Moral Contestation and the Regulatory Politics of Rule-Making for Derivatives
42 Pages Posted: 6 Dec 2019
Date Written: December 3, 2019
A central question facing market societies is how governments can best regulate economic competition in emerging areas. This paper illuminates this general question by examining the public comments submitted to the Commodity Futures Trading Commission (CFTC), 2010-2014, in response to proposed rules for implementing a particularly technical part of the Dodd-Frank Act: the creation of a new regulatory regime for derivatives trading. The literature on regulatory implementation emphasizes the preponderance of concentrated industry actors compared to other groups. The CFTC’s effort to create a new regulatory regime for the derivatives business allows us to compare the commenting activity of the large investment banks to a broad range of firms and other organizations. We develop a more fine-grained typology of industry segments and non-industry groups than other studies of implementation. By combining this typology with a topic-modeling approach, we can systematically map commonalities and divergences among different commenters. We find that the complex cross-cutting patterns within the industry sector are far less conspicuous than a clear cleavage in the willingness of different types of commenters to address the moral dimensions of market behavior.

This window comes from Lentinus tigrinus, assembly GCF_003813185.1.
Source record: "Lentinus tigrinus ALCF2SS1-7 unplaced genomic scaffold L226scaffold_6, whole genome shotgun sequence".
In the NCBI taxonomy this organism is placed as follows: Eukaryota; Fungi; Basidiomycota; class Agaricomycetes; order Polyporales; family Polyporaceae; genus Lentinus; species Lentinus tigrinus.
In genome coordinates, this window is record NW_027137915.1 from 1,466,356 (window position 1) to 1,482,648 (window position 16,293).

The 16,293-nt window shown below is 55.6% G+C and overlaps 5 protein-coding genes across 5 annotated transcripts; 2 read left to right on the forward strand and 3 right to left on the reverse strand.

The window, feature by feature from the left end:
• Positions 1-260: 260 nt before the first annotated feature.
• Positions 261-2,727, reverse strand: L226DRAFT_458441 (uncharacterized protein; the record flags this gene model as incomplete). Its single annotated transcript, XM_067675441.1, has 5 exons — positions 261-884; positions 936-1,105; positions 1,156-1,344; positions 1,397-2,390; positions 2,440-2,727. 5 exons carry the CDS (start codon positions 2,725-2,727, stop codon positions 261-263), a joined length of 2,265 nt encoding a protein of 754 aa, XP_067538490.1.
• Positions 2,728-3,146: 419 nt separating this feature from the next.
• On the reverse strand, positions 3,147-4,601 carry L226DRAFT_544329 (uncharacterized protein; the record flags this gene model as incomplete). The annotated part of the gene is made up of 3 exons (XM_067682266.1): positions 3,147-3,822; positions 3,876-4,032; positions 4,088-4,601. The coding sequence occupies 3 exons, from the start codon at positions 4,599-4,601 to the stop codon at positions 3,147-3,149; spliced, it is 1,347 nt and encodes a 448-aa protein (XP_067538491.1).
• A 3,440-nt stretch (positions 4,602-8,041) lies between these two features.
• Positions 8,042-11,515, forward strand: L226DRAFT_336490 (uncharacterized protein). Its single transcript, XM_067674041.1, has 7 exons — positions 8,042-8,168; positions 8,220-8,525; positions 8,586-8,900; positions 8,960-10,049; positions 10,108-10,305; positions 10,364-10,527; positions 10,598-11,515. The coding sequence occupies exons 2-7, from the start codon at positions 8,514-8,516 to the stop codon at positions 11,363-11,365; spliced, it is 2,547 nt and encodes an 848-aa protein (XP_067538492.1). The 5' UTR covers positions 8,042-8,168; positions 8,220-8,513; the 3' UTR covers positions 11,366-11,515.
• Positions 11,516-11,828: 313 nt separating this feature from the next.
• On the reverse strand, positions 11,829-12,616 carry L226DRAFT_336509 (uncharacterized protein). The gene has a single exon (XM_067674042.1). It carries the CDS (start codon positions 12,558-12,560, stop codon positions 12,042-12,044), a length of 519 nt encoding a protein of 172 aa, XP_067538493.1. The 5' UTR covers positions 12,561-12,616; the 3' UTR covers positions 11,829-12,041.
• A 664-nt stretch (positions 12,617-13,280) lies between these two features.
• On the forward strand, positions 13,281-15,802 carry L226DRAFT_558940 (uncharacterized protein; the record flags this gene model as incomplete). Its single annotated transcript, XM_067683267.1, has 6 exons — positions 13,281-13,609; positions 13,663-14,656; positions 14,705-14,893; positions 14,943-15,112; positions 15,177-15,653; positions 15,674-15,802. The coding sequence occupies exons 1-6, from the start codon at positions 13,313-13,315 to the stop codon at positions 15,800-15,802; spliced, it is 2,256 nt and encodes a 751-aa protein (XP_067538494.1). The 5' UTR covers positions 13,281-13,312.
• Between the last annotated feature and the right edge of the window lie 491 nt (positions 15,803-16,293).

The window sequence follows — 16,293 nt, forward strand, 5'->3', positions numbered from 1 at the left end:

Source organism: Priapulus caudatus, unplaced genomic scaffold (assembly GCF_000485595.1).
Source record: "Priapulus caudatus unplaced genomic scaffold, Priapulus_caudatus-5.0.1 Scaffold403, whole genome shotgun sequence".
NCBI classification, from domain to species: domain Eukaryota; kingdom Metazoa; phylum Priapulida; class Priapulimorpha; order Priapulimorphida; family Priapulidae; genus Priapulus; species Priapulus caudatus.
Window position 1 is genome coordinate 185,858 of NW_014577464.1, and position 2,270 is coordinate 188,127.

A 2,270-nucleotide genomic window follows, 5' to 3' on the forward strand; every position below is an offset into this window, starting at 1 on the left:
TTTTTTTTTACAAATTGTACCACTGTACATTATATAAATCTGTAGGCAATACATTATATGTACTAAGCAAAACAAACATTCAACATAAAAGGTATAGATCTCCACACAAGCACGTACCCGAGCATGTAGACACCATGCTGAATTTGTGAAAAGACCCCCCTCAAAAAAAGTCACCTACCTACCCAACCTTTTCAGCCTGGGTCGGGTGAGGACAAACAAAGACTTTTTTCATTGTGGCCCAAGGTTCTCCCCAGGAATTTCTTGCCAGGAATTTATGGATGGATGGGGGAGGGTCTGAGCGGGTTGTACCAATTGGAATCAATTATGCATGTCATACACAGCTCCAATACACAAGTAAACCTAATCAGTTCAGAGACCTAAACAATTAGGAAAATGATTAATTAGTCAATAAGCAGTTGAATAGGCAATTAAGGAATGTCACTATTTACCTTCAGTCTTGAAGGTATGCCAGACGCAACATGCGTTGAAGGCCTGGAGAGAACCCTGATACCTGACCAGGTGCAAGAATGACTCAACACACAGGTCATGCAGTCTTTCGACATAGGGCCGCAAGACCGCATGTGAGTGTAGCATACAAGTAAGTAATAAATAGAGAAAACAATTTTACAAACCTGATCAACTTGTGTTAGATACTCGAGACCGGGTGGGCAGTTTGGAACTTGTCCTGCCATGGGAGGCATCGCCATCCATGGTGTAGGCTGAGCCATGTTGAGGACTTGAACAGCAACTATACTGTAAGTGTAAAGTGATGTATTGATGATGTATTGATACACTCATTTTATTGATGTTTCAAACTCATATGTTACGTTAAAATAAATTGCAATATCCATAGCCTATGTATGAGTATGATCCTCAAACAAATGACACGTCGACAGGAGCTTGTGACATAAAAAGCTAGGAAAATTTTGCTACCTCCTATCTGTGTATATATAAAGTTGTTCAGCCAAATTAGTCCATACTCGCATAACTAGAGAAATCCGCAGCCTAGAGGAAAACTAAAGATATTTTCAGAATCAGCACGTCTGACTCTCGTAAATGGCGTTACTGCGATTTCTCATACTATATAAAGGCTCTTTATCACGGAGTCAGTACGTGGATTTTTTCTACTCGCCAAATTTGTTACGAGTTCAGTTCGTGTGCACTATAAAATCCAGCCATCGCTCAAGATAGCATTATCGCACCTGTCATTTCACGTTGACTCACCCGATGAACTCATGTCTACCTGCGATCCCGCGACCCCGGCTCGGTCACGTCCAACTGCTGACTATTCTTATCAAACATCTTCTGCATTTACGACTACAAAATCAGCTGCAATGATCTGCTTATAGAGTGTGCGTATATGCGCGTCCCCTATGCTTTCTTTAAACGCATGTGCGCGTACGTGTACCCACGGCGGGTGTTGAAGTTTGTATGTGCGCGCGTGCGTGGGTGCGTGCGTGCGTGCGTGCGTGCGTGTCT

Keywords: financial regulation, policy implementation, interest groups, derivatives, topic modeling, moral contestation
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